How might St Paul, the Archduke Ferdinand and the Catholic Church come together in a story set at the end of 2022? They might offer themselves as useful interpretative devices as the story of what is happening in the Church in the West today continues to unravel.
Some commentators who have been following my journey and reading my work have taken an interest in the fact that I have withdrawn my application to be ordained as a priest in the Catholic Church, and wondered why. The dynamics that drove the story might have a wider application than just us.
In my critique of the heterodoxy of developing Feminism and its promotion of relativism and all things gay, I found myself on a journey that left an increasingly compromised Anglicanism and went into the Roman Catholic Church - along with very many others.
There are two ways of engaging with this: looking back or looking forward. Let's not look back; this is not the moment to re-hash Calvin, Zwingli and Luther. Things have moved on. Even in the Christian world.
Imagine for a moment the Reformers of the Sixteenth century ignoring what was going on in their day, and being fixated with, say, the Synod of Brixen 1080. Then Henry IV of Germany and Pope Gregory VII were squabbling over an investiture controversy. Would you still fight about this over 500 years later? "Forget the reforms of 1519 Martin, let's do a rerun of that seminal struggle in 1080. Where exactly do you stand on that one?"
It is more constructive to look forward instead and deal with the issues we face today.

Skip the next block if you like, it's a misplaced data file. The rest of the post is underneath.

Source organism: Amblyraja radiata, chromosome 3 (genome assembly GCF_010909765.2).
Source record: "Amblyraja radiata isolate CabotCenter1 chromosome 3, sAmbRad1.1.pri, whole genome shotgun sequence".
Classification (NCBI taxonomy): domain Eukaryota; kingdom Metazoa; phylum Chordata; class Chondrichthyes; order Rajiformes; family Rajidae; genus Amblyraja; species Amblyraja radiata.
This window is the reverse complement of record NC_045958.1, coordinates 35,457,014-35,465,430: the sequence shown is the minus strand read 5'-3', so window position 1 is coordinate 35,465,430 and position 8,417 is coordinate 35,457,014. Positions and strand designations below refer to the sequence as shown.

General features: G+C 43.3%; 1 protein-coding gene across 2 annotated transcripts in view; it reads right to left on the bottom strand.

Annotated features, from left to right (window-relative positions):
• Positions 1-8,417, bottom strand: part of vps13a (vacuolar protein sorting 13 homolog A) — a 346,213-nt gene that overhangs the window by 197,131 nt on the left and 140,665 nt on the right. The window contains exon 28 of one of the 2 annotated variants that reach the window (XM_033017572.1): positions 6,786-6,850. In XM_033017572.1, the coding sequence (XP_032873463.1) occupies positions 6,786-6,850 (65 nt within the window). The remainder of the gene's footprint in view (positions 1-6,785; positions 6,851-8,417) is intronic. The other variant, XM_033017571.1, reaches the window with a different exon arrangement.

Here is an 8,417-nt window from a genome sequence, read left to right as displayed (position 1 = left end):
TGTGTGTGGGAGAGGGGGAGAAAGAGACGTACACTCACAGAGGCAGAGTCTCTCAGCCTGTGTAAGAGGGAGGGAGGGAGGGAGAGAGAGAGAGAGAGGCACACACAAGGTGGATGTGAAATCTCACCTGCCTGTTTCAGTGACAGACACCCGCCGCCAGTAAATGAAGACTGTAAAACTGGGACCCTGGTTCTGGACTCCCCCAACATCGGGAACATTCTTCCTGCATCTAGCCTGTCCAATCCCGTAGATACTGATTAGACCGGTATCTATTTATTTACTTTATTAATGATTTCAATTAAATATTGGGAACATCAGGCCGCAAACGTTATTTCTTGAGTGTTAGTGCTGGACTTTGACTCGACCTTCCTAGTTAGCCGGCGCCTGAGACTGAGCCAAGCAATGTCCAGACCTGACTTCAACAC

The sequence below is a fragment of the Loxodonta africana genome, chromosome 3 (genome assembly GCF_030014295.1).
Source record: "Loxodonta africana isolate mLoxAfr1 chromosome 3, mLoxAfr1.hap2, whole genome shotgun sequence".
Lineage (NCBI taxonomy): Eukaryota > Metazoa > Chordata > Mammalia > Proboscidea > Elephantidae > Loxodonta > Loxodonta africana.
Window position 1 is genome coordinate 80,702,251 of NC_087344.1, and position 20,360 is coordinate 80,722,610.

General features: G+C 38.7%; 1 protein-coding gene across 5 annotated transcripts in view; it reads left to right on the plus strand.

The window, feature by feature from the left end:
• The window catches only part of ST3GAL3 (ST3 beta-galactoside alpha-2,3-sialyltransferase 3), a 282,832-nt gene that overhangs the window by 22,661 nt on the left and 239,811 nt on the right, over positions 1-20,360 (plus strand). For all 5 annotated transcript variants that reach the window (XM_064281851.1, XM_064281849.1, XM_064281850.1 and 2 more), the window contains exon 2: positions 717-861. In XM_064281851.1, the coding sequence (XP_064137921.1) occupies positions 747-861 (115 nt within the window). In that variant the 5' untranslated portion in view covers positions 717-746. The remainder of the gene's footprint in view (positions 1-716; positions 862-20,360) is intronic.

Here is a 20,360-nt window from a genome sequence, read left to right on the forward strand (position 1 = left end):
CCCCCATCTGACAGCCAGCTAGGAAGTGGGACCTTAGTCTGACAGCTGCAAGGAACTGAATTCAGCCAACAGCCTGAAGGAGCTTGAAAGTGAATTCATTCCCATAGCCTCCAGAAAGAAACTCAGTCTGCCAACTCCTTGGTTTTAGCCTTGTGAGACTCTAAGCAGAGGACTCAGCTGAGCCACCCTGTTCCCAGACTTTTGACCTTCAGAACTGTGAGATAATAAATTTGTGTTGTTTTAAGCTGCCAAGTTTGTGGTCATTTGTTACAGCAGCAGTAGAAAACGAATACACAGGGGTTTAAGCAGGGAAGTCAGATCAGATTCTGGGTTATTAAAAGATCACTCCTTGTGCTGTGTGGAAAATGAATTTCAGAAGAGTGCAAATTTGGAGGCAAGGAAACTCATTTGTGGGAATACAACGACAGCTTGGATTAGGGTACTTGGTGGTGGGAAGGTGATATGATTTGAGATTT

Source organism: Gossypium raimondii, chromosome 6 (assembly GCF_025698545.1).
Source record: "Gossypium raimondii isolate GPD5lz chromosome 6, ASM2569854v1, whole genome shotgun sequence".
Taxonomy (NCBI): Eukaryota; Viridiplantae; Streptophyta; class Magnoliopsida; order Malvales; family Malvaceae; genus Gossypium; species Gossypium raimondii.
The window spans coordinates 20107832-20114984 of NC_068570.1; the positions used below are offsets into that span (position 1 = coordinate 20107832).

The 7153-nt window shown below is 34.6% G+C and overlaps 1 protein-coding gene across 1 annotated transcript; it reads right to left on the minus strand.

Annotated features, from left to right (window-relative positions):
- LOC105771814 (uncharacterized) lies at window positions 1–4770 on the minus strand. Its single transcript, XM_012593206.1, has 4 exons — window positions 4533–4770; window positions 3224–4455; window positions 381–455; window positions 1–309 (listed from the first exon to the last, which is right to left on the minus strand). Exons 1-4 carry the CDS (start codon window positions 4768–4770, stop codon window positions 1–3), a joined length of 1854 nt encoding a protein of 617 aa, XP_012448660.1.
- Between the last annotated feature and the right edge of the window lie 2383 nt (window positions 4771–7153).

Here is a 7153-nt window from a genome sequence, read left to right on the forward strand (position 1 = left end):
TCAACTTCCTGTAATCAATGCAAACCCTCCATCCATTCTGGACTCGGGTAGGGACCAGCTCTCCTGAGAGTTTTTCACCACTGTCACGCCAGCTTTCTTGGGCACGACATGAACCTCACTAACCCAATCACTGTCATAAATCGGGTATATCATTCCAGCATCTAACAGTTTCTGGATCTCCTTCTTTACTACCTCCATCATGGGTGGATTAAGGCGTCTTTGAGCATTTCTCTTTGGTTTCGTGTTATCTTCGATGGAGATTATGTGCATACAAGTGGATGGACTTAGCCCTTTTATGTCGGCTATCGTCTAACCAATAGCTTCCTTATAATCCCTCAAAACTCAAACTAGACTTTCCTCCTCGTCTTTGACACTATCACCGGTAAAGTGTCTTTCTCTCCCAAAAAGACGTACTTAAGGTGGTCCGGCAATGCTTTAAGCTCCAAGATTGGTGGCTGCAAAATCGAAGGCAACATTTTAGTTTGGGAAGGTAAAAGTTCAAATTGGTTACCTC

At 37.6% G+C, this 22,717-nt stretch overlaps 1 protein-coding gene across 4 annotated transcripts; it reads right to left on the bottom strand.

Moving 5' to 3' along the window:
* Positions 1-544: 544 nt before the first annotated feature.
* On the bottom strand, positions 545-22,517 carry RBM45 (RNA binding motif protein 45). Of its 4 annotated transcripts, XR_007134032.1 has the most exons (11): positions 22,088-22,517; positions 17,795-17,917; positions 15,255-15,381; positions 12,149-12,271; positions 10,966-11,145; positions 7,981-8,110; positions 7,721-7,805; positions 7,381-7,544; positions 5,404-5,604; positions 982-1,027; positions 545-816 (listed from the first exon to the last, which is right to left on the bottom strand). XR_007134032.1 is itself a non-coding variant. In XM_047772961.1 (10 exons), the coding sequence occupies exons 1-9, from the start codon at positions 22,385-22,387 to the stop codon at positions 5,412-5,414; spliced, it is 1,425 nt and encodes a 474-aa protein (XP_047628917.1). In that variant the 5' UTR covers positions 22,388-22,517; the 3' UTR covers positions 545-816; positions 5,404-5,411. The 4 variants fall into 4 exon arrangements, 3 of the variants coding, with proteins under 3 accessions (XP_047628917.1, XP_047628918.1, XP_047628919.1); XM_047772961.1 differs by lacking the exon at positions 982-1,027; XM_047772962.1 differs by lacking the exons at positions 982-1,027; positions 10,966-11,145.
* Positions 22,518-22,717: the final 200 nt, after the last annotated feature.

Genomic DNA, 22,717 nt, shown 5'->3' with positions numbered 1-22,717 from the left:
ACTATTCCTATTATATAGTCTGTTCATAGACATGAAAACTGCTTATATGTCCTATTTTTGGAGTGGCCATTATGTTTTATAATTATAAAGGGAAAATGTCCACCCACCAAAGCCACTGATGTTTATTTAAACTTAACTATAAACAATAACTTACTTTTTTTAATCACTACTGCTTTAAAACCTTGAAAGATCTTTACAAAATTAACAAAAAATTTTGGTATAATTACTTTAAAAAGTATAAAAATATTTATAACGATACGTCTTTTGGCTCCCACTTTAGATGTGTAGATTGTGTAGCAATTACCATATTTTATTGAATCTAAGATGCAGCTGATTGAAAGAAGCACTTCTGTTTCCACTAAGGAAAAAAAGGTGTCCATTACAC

Today the Church throughout the Western world is facing cancellation. They may not be collecting the lions yet, but they are certainly cancelling Christians at work and in the public square. Christians are even being cancelled in the Church.
When I became a Roman Catholic (which I did because I came to believe that what it taught about itself was true, and because Protestantism was slipping away from its capacity to read Scripture honestly), so many people turned to that old proverb "Be careful you don't jump from the frying pan into the fire".
I knew perfectly well I was jumping into the fire. The Roman Catholic Church has suffered the same propagandisation of their people as the Protestants have. Secularism, relativism, and the progressive collectivist politics from the Left have swept through the education system and the media, producing great pressure to change Christianity into the image of a form of cultural Marxism.
It's everywhere. It affects whole swathes of Catholic bishops just as much as laity. Maybe more! But there are good reasons for thinking (though this is not usually acknowledged or seen by Protestants) that protected by the Magisterium (the collective assessment of the work of the Holy Spirit promised by Jesus to protect and lead the Church over the years) the Catholic Church has the resources to see off this explosive cultural and philosophical revolution.
But the balance of things changed when Pope Francis appeared. Where the rubber hits the road here, is in the account of how the Catholic Church's invitation to ordain me to the Catholic priesthood got caught up by a change of political weather. But this is not about me. It affects all of us. It is a theological or spiritual weather event. What happened to me is simply a small window and is happening everywhere.